I have had an off and on again relationship with Pearl Izumi shoes. I ran in the N1 v1 road for a while and loved them, but it coincided with ongoing foot pain so I ditched them. Turns out that the foot pain continued for a year afterwards, so I'd be that they were not related.
I also ran in the N1 v2 trail shoes for a while, but found the toebox a little too narrow for trail running, and like with other PI models, the tongue tended to slip down to the side during running.
But with both shoes, I really enjoyed the fit of Pearl Izumi for my foot. The upper is generally very breathable and has some give to it - no hot spots. The E: Motion rocker has worked well - I have found it very well thought through, and helps rather than hurts my running motion from heel/midfoot impact to toe off.
I decided to try the N2 V2 for a couple of reasons.
- Positive reviews on the webs, including from The Ginger Runner.
- Loving my Saucony Breakthru 2s, but looking for a little more structured shoe for longer runs.
- I like the 4-8 mm heel to toe drop of this shoe.
- I think I do better with firmer shoes, especially during races, particularly with a fairly rigid heel cup which this shoe has.
- I like having a couple of models that work at any given time. Since I plan on doing more road running, I needed something else in addition to the Breakthru 2. I checked out the Kinvara 7, and it was too soft for me to race with. And the Ride 9 was too narrow.
Of course, the best time to try out a new shoe is on race day! JK. But I did.
I wore the shoe on a half marathon course today for the second time. Yesterday I did a brief 5K run, and it felt great, so I decided to risk it. Since I wasn't doing a "race" - I just wanted to have a good time and not hurt myself because I haven't been doing a lot of longer running over the past month, and I have two more in the next three week.
The shoe came through big time. Even though it was pretty sweaty for me, I didn't have any hotspots or discomfort. The firm heel held my foot down nicely through the impact to toe off. And the firm midsole (about as firm as I could possibly tolerate - maybe a 3.5 on a softness scale of 10 being softest) worked well for me, keeping my legs feeling good the whole race and allowing me to pick up the pace at the end pretty easily.
Some key takeaways about the model:
- The 3D printed upper is about as good as I've tried in any shoe. It has plenty of room for my toes and forefoot, yet my foot doesn't move much. That's exactly the kind of fit I love.
- The upper is very breathable.
- The tongue stays in place, and laces stayed tied for 13.1. It's a little thing but drives me nuts when they don't.
- The outsole is quiet yet provides decent traction. I didn't feel any slipping on some wet pavement at race-like pace (for me).
- I like the reflective fabric on the tongue and on the shoe's upper.
- It just looks good.
This post would suck without photos. Note: the color washed out a bit in the sun for the second and third photo - the red turned a bit orange - so one and four are more true.
I have had good results with the current 2.6 sensor hub update of the 235. A few thoughts on my experience:
- There is not a lot of monitoring going on overnight. It takes a reading every couple of hours at most. But these readings seem pretty steady although not the lowest resting heart rate in a 24 hour period.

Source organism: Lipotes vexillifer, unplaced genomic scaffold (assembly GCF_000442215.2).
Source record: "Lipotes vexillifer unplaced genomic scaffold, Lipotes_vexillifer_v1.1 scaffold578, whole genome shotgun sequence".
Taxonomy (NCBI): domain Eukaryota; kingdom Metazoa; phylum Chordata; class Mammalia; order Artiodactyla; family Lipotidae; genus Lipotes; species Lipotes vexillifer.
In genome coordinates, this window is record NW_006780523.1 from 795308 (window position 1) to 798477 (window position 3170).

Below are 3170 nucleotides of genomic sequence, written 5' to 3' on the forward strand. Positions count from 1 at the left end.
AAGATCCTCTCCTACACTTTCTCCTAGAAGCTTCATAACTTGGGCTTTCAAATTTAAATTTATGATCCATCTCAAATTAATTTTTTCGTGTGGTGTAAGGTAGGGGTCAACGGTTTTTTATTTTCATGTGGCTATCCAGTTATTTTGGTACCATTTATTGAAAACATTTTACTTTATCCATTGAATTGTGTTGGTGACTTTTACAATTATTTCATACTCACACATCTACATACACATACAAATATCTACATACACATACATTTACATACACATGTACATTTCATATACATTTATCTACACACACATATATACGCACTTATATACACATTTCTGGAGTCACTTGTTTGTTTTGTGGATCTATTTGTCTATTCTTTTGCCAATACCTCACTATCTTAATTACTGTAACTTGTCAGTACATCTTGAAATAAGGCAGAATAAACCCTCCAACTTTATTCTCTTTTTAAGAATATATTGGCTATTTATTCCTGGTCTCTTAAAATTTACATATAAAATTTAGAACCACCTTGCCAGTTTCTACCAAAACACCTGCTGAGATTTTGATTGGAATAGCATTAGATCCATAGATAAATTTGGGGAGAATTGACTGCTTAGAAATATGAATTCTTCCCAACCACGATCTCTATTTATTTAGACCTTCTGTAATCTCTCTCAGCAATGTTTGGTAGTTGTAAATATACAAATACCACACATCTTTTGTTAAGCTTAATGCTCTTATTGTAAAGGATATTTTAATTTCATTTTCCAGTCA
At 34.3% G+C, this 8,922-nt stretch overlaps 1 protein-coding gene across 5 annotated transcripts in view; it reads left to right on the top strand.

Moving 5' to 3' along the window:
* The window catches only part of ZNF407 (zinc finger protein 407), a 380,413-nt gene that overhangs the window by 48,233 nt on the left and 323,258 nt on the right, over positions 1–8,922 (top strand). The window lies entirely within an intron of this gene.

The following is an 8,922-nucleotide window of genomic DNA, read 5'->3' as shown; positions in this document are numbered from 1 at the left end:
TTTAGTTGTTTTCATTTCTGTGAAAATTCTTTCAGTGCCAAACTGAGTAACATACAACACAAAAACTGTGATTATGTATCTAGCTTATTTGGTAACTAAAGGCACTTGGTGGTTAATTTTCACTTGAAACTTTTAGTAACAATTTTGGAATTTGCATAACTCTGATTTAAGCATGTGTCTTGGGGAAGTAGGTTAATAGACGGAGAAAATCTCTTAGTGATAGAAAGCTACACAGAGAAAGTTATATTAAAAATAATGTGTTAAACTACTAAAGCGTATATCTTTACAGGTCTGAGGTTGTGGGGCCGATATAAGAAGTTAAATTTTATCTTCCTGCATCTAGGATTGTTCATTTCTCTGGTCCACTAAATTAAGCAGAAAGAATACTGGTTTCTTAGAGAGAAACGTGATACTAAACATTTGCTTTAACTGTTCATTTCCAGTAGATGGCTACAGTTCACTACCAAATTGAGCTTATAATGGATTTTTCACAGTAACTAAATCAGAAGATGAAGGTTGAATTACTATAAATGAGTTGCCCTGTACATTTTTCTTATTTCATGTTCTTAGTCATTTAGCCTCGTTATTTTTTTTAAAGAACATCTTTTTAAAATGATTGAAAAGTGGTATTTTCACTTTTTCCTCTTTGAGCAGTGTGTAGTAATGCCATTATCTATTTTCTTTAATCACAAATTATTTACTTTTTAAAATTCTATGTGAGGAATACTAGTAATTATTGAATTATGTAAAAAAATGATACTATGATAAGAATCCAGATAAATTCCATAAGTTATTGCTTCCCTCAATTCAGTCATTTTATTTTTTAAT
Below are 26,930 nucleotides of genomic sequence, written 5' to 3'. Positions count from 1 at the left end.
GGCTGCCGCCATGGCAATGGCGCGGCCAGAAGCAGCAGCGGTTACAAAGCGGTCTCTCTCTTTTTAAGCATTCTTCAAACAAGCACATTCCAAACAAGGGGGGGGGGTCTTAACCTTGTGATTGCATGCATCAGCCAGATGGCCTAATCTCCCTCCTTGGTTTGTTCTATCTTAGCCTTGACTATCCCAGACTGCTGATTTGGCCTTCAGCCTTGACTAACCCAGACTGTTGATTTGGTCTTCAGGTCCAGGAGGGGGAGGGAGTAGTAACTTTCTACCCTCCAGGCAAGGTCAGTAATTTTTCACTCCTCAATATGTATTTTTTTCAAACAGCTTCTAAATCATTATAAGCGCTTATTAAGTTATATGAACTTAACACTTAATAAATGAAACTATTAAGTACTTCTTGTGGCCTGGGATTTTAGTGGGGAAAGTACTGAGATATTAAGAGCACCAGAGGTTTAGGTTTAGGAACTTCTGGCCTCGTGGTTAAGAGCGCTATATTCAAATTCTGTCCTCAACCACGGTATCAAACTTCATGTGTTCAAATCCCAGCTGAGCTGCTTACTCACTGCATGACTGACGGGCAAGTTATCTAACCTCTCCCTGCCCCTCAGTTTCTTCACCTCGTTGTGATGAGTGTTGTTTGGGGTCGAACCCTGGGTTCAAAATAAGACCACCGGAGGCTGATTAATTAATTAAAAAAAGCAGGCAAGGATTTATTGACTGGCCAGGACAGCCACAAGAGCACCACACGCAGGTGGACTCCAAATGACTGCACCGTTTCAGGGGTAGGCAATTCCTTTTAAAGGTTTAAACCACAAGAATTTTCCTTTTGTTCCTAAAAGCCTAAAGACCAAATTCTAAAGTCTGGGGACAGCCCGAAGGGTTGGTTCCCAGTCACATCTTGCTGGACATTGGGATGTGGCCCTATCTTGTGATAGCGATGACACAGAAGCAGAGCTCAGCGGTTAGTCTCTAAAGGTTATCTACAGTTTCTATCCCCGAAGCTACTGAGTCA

- My low resting heart rate takes place in the first hour or two after I wake. In previous versions, it took place an hour before waking until waking. (You can see the stretch to the left of the little alarm clock - my reading around 54 throughout sleep through waking. The resting heart rate low of 42 took place around 10 am.)
- Resting heart rate averages are amazingly steady from week to week.
- The HR reading jumps to 90-100 when I start walking, even if when I take a manual HR read my pulse is still in the 60-70 range. I assume this is a false reading based on my walking cadence which is around 100. (The peaks below are during a half hour treadmill walk at a low speed; you can see it drop down immediately to a low resting rate once the walking stops.)
- The HR readings during exercise are extremely accurate. I'm not seeing a lot of false reading or dropouts like I saw in the previous firmware.
I have had the same problem on occasion that some other users have had - no HR reading at the start of an activity. I do check to see if the HR reading has started before the activity is begun - if not, I exit out to the main screen and restart the process. I haven't had this issue of late - but according to the forum that Garmin maintains, it is a known issue and they are working on it.
Also: I am having some unusually low resting readings - 39 is common, when a manual read is more like 46. I think Garmin has tweaked the algorithm productively, but still needs to do a little more with resting heart rates, particularly after exercise.
Additional postscript 5/8:
The update has killed vo2max readings on Garmin Connect. This is a known issue on the Garmin 235 forum.
I ordered a pair of the newest version of the Rides - the 9 - and returned the same day. Some quick thoughts:
- Definitely narrower in the toebox than I remember the Ride 7 being
- Footbed/arch has a feel similar to the Breakthru 2s, but a little more lift on the outer heel.
- The upper was a tighter material than I remember the Ride 7 being, and definitely stiffer than the Breakthru 2.
- I was surprised to find the midsole relatively firm, not super cushioned. If I give the Breakthru 2 a 4 of 10 - 10 being most cush, I'd give the ride a 5-5.5 of 10. Nowhere near the Triumph in terms of cushioning.
- The tread on the left shoe wasn't glued properly, so the rubber outer piece was coming off the shoe (out of the box). I don't know if this is an outlier or if there are more general quality issues on the first run of this shoe.